Google’s announcement of its Chromebook leasing plans has raised more than a few eyebrows in the tech industry. Leasing systems to educational and business institutions is nothing new, but at a price point of $20 per month for education and $28 for business for a system that offers possibly the most simple and easy to support interface designed yet, this may prove to be a difficult offer to resist. I mean, after all, would you lease a Google Chromebook?
Two versions of the Chromebook have been detailed by Google thus far. One, made by Samsung offers a 12.1″ (1280×800) 300 nit display and a mini-VGA port for an external monitor. The other, made by Acer carries an 11.6″ HD widescreen CineCrystal LED-backlit LCD and an integrated HDMI port for an external monitor. Each of these systems include pretty much the same hardware after that point. They each have dual-band wi-fi and optional 3G, 4-in-1 card readers, Intel Atom dual-core processors, full size keyboards and 2 USB 2.0 ports. The Samsung comes out ahead on promised battery life with 8.5 hours against the Acer’s 6.
Where the Chromebook has its own immediate appeal is data safety. Even if you lose the notebook entirely, your data is all stored in the cloud and you are able to reach it from any system with an internet connection and a browser. This is an eventuality that Google has been working towards for years as their list of services keeps growing in spaces previously dominated by stand-alone applications.
A close cousin to data safety is security, and the Chromebook has a few interesting solutions to possible issues of security. Each tab opened in the OS creates a virtual sandbox which keeps infected sites out of your other tabs. This is similar to the method the current Chrome and Chromium browsers use to keep program-wide crashes from occurring. Data encryption is also a factor since not all of your data (cookies, downloads, etc.) is in the cloud. Everything on the hard drive is encrypted. If all else fails, there is a hardware-backed recovery system in place that allows you to restore the machine to factory settings with the push of a button.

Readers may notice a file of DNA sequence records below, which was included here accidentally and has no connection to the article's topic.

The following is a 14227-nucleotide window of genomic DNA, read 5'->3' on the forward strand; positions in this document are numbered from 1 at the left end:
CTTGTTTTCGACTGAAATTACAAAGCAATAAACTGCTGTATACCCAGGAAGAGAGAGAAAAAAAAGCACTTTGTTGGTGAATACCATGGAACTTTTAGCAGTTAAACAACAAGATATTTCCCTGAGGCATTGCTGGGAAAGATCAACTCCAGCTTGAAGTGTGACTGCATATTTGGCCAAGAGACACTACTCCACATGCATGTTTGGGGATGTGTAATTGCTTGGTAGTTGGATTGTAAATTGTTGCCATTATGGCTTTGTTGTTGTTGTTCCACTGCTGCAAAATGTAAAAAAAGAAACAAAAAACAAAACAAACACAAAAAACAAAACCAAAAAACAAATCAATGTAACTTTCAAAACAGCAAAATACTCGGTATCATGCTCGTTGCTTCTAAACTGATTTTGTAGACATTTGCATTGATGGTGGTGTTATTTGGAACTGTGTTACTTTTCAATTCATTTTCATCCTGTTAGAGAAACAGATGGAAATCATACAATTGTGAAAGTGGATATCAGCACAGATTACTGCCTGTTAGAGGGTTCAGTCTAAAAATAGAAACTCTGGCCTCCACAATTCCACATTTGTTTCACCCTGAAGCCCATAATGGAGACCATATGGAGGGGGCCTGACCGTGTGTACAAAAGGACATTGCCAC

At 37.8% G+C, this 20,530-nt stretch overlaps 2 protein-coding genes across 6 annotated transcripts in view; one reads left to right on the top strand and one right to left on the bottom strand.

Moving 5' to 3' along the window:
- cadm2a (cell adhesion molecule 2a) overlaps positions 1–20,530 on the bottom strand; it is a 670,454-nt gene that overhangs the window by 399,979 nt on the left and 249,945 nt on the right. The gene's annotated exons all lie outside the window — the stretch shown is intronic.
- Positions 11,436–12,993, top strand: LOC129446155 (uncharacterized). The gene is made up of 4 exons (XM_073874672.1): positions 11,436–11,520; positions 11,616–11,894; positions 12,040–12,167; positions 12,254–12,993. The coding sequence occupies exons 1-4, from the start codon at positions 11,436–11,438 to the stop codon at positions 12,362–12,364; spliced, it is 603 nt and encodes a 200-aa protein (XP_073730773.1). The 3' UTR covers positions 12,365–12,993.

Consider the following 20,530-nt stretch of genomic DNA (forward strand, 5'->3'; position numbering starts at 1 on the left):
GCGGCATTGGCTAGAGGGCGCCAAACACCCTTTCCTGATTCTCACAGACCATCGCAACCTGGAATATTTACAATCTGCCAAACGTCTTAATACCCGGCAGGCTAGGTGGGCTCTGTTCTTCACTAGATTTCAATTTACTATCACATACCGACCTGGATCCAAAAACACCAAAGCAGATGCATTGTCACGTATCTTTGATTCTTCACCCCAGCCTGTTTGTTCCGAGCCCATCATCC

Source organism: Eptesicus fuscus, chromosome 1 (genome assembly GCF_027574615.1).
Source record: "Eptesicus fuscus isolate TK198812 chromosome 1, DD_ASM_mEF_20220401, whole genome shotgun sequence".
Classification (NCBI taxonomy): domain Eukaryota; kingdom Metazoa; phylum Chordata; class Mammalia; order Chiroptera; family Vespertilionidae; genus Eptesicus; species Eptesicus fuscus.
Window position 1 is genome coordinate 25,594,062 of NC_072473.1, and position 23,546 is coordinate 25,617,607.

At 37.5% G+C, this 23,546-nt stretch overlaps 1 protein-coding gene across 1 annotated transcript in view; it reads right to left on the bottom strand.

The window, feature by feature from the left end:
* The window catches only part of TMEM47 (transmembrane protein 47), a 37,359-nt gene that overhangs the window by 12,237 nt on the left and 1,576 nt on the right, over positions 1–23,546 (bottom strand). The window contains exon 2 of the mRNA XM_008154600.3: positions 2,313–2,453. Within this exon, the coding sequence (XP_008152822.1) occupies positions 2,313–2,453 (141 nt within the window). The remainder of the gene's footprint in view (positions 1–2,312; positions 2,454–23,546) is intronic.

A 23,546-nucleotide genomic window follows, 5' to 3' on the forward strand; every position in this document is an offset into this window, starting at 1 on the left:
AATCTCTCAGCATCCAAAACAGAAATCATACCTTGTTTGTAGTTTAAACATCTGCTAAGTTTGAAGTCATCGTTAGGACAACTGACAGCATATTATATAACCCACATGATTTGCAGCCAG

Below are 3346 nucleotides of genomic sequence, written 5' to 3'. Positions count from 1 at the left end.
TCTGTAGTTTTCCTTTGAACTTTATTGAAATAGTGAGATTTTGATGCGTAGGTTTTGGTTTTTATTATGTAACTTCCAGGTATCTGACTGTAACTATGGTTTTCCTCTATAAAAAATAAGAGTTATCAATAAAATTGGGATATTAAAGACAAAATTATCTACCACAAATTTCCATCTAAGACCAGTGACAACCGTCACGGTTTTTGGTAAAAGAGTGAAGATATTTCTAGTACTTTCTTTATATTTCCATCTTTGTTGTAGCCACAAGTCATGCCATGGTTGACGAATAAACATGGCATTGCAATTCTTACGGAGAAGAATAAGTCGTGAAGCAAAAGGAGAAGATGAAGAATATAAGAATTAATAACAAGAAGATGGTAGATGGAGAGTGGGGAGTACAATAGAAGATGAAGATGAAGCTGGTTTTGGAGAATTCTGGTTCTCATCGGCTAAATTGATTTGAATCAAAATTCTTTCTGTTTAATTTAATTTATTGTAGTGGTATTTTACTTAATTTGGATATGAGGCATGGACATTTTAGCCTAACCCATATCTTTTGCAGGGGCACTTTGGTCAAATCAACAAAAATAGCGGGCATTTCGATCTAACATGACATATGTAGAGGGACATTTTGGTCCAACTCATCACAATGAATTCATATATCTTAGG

Updates are applied to the Chromebook as soon as it’s turned on, which may be a step in the right direction considering how quickly new threats to security and privacy hit the web. Since the OS is somewhat streamlined and lightweight, updates aren’t expected to create a significant hassle when compared to more full-featured platforms.
There are some pretty considerable downsides to the Chromebook as well. For example, stand-alone applications you may be used to on the PC or Mac will probably not work. Pretty much everything you do on the Chromebook is served up to and from the cloud, meaning that if you have any reservations about the security of the web apps you’re working with, this may not be a good choice for you. In addition, most of the features you may become accustomed to on the device will be unavailable should you be out of range of a Wi-Fi network or good 3G connectivity. Before deciding to switch to the Chromebook either on purchase or by lease, you should definitely give it a shot in a visualization environment on your current machine such as VirtualBox or Parallels first. Unless you’re willing to exist within the cloud almost entirely, then you are probably best sticking with a regular notebook or desktop with either the Chrome or Chromium browser installed.
Virtualization and remote access platforms such as Citrix can be installed and used to turn the Chromebook in to a thin client, according to Google. This means that even though you’re using the Chromebook, you may have access to non-web applications as well. Whether or not this works as effectively as it could in theory is anyone’s guess.